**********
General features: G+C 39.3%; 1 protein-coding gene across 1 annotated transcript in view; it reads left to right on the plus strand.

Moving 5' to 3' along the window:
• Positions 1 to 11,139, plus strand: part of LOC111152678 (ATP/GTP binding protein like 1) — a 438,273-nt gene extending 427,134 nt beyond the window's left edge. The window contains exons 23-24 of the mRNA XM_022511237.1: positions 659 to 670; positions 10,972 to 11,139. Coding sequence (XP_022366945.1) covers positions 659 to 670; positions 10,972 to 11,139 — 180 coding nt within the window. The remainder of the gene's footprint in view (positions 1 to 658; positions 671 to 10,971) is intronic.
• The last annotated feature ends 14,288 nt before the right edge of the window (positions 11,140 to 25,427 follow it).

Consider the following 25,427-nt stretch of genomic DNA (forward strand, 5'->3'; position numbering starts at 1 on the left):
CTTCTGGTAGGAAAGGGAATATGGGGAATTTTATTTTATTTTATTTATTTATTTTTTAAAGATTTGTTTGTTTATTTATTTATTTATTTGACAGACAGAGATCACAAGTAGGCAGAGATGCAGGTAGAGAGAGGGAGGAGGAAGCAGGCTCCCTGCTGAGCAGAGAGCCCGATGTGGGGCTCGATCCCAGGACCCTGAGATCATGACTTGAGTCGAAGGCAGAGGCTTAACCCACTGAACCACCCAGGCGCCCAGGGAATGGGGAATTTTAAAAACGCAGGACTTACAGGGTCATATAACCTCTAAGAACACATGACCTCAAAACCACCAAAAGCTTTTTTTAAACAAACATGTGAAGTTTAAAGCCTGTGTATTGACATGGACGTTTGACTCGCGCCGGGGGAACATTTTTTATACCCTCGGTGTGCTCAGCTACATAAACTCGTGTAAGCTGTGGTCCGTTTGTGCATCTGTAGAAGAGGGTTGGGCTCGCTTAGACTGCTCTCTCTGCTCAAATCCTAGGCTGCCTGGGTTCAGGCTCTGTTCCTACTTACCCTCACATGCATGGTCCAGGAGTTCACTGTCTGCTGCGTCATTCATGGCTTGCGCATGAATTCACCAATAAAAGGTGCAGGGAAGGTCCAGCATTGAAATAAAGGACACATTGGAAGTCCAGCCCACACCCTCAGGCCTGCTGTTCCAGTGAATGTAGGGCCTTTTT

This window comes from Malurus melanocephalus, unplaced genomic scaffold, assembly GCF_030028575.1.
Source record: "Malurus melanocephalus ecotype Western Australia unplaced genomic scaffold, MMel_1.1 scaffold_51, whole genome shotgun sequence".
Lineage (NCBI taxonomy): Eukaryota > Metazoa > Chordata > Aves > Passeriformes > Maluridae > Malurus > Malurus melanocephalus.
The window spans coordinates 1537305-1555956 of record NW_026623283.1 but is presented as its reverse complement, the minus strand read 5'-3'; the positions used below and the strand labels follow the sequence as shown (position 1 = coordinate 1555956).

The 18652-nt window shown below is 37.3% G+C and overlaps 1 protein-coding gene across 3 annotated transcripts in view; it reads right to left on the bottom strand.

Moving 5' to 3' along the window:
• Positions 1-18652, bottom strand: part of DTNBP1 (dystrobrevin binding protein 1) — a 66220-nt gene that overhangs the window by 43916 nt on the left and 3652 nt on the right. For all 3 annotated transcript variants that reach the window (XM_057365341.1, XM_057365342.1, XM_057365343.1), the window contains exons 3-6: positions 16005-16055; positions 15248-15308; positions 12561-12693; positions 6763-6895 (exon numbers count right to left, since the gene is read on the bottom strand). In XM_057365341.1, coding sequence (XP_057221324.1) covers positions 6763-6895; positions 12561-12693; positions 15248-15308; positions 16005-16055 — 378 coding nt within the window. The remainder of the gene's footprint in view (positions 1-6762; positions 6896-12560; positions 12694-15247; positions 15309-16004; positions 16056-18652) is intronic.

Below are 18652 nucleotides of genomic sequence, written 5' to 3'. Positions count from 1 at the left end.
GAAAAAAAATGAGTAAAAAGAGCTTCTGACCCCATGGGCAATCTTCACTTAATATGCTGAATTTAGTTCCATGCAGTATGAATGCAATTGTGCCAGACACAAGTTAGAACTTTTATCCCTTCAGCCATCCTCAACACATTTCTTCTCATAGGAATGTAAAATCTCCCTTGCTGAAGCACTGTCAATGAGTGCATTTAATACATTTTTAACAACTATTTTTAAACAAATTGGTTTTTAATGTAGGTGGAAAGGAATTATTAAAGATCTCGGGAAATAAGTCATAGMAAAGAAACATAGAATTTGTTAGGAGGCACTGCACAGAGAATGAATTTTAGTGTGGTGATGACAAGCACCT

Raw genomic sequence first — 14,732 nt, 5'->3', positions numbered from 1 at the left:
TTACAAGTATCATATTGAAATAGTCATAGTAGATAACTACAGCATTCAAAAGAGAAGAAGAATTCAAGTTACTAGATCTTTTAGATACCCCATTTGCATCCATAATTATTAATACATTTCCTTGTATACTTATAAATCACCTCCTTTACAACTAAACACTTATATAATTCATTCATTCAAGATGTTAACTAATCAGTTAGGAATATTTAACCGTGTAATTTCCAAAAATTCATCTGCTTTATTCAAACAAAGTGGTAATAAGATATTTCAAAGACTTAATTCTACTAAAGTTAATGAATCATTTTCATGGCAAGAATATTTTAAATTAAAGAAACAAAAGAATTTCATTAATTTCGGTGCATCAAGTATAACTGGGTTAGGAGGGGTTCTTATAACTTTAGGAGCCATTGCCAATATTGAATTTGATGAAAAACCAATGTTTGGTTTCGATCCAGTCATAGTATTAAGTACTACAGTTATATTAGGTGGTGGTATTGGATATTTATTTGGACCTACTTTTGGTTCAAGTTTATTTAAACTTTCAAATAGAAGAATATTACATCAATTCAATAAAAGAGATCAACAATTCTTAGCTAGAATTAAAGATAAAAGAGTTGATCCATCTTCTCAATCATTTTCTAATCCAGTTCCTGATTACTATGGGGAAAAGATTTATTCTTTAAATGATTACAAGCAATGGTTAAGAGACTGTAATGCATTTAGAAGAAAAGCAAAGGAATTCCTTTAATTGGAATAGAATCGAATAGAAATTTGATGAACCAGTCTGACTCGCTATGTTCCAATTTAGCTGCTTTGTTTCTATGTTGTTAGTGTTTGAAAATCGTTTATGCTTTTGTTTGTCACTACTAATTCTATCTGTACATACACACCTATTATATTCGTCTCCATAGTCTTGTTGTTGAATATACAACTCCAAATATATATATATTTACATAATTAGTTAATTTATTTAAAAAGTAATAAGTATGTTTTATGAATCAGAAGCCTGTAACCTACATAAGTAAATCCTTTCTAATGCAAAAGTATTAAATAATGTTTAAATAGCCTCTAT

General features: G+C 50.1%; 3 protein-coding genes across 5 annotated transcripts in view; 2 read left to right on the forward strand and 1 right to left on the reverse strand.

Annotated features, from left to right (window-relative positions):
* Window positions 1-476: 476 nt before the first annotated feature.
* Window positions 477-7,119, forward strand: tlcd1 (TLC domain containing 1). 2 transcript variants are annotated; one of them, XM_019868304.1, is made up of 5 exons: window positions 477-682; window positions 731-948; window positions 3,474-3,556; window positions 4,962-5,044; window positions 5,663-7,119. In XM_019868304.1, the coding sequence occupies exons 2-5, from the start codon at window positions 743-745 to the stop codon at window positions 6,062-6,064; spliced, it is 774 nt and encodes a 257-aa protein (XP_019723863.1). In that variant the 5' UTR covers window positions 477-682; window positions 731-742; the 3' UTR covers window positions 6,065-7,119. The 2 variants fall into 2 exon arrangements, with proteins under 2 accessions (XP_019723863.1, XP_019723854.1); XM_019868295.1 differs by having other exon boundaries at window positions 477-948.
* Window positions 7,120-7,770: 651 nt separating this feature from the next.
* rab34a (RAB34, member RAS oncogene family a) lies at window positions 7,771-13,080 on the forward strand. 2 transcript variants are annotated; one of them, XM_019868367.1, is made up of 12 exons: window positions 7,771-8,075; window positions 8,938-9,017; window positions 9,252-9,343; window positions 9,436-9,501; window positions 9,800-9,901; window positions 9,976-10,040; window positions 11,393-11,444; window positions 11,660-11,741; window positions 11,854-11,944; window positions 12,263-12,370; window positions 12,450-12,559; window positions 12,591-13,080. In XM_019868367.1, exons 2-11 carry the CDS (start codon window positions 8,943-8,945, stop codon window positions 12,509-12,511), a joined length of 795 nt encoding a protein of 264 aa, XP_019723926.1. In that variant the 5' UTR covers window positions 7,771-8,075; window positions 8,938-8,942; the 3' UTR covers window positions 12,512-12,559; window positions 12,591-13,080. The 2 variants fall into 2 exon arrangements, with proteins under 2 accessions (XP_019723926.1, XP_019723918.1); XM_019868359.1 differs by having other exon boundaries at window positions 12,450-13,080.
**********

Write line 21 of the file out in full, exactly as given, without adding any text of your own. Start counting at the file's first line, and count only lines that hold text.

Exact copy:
* Window positions 477-7,119, forward strand: tlcd1 (TLC domain containing 1). 2 transcript variants are annotated; one of them, XM_019868304.1, is made up of 5 exons: window positions 477-682; window positions 731-948; window positions 3,474-3,556; window positions 4,962-5,044; window positions 5,663-7,119. In XM_019868304.1, the coding sequence occupies exons 2-5, from the start codon at window positions 743-745 to the stop codon at window positions 6,062-6,064; spliced, it is 774 nt and encodes a 257-aa protein (XP_019723863.1). In that variant the 5' UTR covers window positions 477-682; window positions 731-742; the 3' UTR covers window positions 6,065-7,119. The 2 variants fall into 2 exon arrangements, with proteins under 2 accessions (XP_019723863.1, XP_019723854.1); XM_019868295.1 differs by having other exon boundaries at window positions 477-948.